Quilts, barn and otherwise

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Quilts are warm and cozy, a rainbow of patches and a history lesson all in one. But then again there are barn quilts which are patterns on big hard pieces of wood on the side of barns. You have the opportunity to see both types of quilts, right here in Tillsonburg.

The oldest depiction of a quilt was found in the Temple of Osiris, where an ivory carving features an early Pharaoh wearing a quilted cloak. It is 3,400 years old. The Chinese had silk ornamental quilts as far back as 500 BC.

Quilting was a way of sewing material together. There were three layers of fabrics: the top, batting for warmth, and a backing, which were all stitched together to keep the middle layer from slipping and clumping. It was not just warm and cozy on the bed, it could also be a petticoat or a man’s waistcoat and it also provided a protective layer of material between a knight and his armour or a horse and its saddle.

The oldest preserved quilt is from Sicily and was made in the 14th century. It depicts the legend of Tristram, a knight of the Round Table. Many quilts depicted biblical or romantic stories and were used by kings and queens, while others were done in beautiful and ornate patterns.

The top layer became the ornate layer. When pioneers came to Canada they often brought a quilt or two with them and began saving even the merest scraps of material to make new ones, often presented to a young couple when married or a wee one for the birth of a baby.

Specific names were given to the patterns people created. Even if you don’t own a quilt you can see four designs right here in Tillsonburg on the Oxford County Barn Quilt Trail. Stubbs BrandSource Home Furnishing’s Barn on north Broadway has the ‘Arrowhead Puzzle’ design in honour of the Iroquois village that once existed at our soccer club. The Station Arts Centre has the ‘Roads to the Station’ Barn Quilt by the cabooses, which uses the old railway crossing symbols and the logo of the Station Arts. Mill Tales Inn sports the ‘Water Wheel’ pattern, which is perfect as it was once E.D. Tillson’s Pea and Barley mill. The fourth barn quilt in Tillsonburg is at Annandale National Historic Site, E.D. Tillson’s Victorian Mansion, but the quilt pattern ‘Patch Log Cabin’, goes back to E.D.’s father, our founder, George Tillson who built the first log cabin at Vienna Road and Simcoe Street way back in 1825.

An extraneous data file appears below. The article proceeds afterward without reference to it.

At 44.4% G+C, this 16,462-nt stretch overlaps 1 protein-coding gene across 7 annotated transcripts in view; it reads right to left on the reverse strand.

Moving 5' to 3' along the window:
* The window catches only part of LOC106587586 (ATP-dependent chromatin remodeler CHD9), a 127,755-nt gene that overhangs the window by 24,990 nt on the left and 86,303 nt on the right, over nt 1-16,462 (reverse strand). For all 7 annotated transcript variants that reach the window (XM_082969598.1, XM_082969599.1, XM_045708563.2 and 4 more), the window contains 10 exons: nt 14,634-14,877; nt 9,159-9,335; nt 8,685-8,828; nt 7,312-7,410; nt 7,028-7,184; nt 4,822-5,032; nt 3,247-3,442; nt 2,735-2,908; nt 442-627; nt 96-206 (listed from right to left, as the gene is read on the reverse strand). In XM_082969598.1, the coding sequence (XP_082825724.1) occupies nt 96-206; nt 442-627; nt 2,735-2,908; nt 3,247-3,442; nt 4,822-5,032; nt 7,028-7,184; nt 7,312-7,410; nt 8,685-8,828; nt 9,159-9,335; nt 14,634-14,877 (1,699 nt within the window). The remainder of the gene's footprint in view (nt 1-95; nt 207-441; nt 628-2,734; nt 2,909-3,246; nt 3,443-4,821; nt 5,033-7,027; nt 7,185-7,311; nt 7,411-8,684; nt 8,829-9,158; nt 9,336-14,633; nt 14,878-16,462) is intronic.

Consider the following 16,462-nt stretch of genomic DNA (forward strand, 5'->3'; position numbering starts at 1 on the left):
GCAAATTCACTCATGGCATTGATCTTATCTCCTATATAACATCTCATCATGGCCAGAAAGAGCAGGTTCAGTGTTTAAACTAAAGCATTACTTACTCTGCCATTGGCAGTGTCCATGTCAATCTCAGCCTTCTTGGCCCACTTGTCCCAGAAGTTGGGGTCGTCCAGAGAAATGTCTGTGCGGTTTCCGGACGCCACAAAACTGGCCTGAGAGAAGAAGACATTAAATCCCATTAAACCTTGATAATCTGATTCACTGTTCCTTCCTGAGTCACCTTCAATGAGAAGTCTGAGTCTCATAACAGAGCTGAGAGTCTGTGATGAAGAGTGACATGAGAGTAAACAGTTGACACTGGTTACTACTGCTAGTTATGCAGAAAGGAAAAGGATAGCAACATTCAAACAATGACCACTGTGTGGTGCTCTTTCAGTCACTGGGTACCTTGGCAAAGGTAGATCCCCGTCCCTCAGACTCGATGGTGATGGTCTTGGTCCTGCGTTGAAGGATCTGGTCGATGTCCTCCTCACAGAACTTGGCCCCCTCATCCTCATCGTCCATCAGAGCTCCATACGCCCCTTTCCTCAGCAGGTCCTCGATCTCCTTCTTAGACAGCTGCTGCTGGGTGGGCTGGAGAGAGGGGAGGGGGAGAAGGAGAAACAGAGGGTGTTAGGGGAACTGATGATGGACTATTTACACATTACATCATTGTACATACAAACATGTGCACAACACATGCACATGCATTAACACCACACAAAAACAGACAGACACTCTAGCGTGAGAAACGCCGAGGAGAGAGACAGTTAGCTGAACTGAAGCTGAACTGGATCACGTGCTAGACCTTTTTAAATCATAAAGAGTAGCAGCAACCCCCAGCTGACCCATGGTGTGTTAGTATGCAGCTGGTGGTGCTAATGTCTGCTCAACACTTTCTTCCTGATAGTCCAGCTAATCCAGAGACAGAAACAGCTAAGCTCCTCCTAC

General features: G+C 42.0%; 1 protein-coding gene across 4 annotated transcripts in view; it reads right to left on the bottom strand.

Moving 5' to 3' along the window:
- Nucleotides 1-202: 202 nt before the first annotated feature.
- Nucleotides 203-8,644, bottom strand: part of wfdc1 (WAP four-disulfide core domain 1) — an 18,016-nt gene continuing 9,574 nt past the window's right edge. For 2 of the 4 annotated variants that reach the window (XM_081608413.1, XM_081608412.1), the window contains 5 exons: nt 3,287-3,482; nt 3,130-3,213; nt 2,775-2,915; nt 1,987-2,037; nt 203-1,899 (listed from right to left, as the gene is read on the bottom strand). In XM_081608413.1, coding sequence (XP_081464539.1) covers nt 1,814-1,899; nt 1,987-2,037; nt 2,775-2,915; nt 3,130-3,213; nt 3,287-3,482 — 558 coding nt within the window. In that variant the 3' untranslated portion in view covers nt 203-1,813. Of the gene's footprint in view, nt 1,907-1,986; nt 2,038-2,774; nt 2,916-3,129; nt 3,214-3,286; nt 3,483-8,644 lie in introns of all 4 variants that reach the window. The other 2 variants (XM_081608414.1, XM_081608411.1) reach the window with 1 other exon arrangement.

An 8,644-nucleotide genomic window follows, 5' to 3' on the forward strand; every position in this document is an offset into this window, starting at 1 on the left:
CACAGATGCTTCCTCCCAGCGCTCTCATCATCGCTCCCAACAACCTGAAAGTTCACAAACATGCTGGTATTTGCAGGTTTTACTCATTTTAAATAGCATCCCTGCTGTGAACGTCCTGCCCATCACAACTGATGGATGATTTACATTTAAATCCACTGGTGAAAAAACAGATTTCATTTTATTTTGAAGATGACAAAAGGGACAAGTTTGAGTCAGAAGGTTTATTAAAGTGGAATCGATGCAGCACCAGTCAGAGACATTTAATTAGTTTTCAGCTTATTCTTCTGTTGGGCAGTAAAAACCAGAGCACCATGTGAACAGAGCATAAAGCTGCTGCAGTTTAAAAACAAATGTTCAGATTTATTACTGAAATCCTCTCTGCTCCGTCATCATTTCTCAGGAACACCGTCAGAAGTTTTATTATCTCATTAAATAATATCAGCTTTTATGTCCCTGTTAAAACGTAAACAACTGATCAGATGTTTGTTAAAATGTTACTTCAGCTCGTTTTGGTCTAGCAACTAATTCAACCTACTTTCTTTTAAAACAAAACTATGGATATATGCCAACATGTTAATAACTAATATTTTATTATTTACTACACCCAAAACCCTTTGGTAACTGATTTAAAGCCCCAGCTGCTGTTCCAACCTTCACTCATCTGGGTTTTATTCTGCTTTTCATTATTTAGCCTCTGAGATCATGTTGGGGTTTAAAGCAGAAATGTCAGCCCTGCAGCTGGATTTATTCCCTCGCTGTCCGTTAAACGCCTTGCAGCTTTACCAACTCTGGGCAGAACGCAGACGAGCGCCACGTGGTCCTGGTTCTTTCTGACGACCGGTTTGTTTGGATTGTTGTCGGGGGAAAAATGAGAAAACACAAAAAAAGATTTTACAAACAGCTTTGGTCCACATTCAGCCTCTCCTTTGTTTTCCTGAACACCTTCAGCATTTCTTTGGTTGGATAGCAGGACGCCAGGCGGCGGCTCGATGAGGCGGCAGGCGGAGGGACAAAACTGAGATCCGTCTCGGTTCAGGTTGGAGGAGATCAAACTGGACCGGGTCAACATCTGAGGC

While you are at Annandale NHS, you might like to pop in to the museum’s gallery which, as of Sunday September 29th (1-4 p.m.) will have an exhibit of autographed quilts. The exhibit runs until November 3rd.

You will find, once again, beautiful patterns, made of a multitude of material scraps but these also contain the names or autographs of people.

Some autographed quilts provide a whole genealogy of families and may have been given to the happy couple at their wedding or when a family member moved away. Anniversaries of important events saw the names of the notable people involved, preserved, on a quilt. They were often used as fundraisers, not only could you pay to have your name on the quilt, you could be at the auction to buy the quilt.

One of the more unusual quilts at the exhibit will be one that was ‘born a quilt and afterward became a curtain’ and was thus named the Curtain, nee Quilt.

This fragile curtain nee quilt was made by the St. John’s Ladies Guild in 1889 and deemed a ‘magnificent piece of work’ by the Tillsonburg Observer (April 19, 1889).

When done it had over 400 names, including the then Prime Minister of Canada, Sir John A McDonald (along with the British coat of Arms), Lt. Gov. Sir Alexander Campbell, Tilsonburg Town Councillors for 1889 and many distinguished citizens of Tillsonburg including Mary Ann and E.D. Tillson.

There are hand-painted and thread-worked flowers, figures, vines and two baby blocks with pictures of little children worked around the boarders. It was donated to the museum from Dr. Joy’s family in 1974.

St. John’s made another autographed quilt for their 100 Anniversary and it is hoped that it will be displayed at this exhibit as well. Those two should go hand in hand.

While at Annandale NHS, you can also pick up your free booklet of Southwest Ontario’s Barn Quilt Trails which include tours of Oxford, Norfolk, Middlesex, Elgin and Brant Counties. Even if you are not a quilter, you will have a fun time touring the counties and find great places for lunch or tea and will be surprised and what each of these counties has to offer.

You can also go to www.barnquilttrails.ca for more information on the tours and call 519-842-2294 for more information on the beautiful quilts at Annandale NHS.

 

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